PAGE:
Hundreds of workers began taking Cipro at the time of the attack, at clinics set up at Robert Wood Johnson University Hospital Hamilton after Glen Gilmore, Hamilton’s mayor at the time, complained of the U.S. Postal Service’s slow response to the growing crisis.
In the years since, employees have recalled the uncertainty of that period, the helplessness of not knowing whether or not you’d been exposed.
“It was really scary,” said Grace Piontek, who was a rural mail carrier in Chesterfield. “We didn’t know if we were infected or not infected, whether it was still in the building. We were left in the blue.”
Piontek, who retired three years ago, took the recommended Cipro doses and wound up sorting mail in the tents set up outside the facility as it was closed and cleaned.
She kept a few mementos of that day, a jacket emblazoned with the Oct. 18 closure date, a cover of the New York Times with a photo of her and other postal workers, encouraging letters and cards that people on her route left her.
She doesn’t think about the anthrax often. It pops up into her mind sometimes if she catches a glimpse of her jacket or meets up with an old co-worker.
“But even when I talk to people and they say, ‘Where did you work?’ I say ‘The anthrax post office,’” she said. “And that’s when they know.”
It’s now been 10 years since the threat of anthrax seized a country already reeling from another terrorist attack.
For many, the anthrax threat is now a footnote in history, eclipsed by 9/11 and the threat of new, rapidly evolving terrorist plots.
The Hamilton post office reopened March 13, 2005, after the massive decontamination. Millions of dollars have been spent on installing new biohazard detection systems and mail screening equipment to protect workers from anthrax and other materials.
The biodetection system has conducted more than 10 million DNA-based screenings of mail.
Since 2001, more than 52,000 suspicious mail incidents have been logged across the country.
“For me, it’s hard to believe it’s been 10 years,” said Gilmore, the former Hamilton mayor.
“In some sense it seems like 100 years and then it seems like only yesterday it occurred,” he said. “I’d hope especially for those who are tasked with caring for public safety that the lessons aren’t lost and it hasn’t faded from memory.”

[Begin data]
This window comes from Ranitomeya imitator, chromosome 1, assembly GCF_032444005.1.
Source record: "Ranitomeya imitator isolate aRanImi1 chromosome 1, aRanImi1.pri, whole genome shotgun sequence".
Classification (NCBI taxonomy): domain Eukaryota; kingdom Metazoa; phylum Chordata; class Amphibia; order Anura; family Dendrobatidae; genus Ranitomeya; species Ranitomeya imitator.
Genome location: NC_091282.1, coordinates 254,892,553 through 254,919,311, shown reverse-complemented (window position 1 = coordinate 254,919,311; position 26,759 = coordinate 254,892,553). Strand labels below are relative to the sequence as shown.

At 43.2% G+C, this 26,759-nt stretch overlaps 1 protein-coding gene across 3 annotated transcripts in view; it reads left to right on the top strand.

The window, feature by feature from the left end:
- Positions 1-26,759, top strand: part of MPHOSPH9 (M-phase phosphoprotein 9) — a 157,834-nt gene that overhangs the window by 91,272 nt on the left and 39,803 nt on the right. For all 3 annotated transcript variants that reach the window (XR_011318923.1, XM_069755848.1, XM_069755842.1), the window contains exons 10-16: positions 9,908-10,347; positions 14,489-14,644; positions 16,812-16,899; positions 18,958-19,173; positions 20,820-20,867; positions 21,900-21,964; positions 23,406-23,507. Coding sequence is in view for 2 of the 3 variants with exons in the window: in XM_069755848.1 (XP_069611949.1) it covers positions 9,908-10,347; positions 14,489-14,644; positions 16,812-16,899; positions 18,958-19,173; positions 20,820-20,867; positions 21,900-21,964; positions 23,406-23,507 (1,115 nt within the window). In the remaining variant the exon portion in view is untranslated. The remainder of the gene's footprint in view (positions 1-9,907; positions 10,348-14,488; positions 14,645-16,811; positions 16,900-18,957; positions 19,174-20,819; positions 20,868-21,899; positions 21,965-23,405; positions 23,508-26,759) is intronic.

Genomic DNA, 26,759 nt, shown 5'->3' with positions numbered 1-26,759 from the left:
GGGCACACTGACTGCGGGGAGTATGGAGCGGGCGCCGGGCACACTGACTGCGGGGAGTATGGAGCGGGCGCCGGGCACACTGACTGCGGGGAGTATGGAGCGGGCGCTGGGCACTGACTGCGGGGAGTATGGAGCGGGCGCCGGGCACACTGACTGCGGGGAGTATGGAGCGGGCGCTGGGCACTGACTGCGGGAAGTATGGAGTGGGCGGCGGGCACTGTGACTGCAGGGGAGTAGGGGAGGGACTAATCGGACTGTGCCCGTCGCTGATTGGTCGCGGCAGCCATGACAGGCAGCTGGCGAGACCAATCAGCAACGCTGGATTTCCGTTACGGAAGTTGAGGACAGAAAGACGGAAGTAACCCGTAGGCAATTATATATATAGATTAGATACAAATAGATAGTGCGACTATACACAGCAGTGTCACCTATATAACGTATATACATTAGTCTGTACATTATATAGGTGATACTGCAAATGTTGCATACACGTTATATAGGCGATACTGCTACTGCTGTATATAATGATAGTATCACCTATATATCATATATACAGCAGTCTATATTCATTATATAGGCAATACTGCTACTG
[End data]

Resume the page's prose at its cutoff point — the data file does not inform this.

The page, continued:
Much more is known about the attacks now than in the initial weeks when Bob Stevens, a Florida man who was the first known victim, checked into a hospital.
The origin of the letters, a Nassau Street mailbox in Princeton Borough, has been pinpointed with some certainty.
A suspect, government researcher Bruce Ivins, emerged after several false starts and immense pressure on the FBI and federal government to find the sender and creator of the deadly letters.
Ivins later killed himself by overdosing on Tylenol as the FBI was closing in.
The FBI closed its case in 2010, confident Ivins, an obsessive, troubled Army microbiologist, was their man.
But skepticism still dogs the FBI’s decision to close out its investigation, and some still question whether Ivins was the perpetrator, and if he worked alone.
A 2011 report released by the National Academy of Sciences cast some doubt on FBI evidence linking the mailed anthrax to anthrax kept by Ivins.
U.S. Rep. Rush Holt (D-Pennington) has pushed for a congressional commission, like the 9/11 Commission, to further investigate the attacks, their perpetrator and the FBI and government’s preparedness and response.
“It’s not just about that series of occurrences back in 2001,” said Holt. “It really has to do with how well-prepared we are to prevent or respond to or investigate any future occurrences. We were just not very well-prepared. It took weeks for anybody to figure out what was going on.”
Government has taken notice, dramatically upping funding for bioterrorism in the last decade.
Before 2001, the National Institute of Health spent close to $200 million per year on biodefense-related projects, Cole said.
Since the anthrax attacks, that amount has ranged from $1.6 billion to the $1.3 billion allocated this fiscal year.
Before anthrax, the U.S. government had devised bioterrorism scenarios involving crop dusters, ventilation systems, urban subways, Cole said, but not necessarily the Postal Service.
“The mail turned out to be an extremely effective conveyor of a deadly agent to so many people,” Cole said. “Who, before 9/11, thought there’d be hijackings of several planes almost simultaneously and crashing them into buildings? All of these came as improbable and we were less prepared for that.”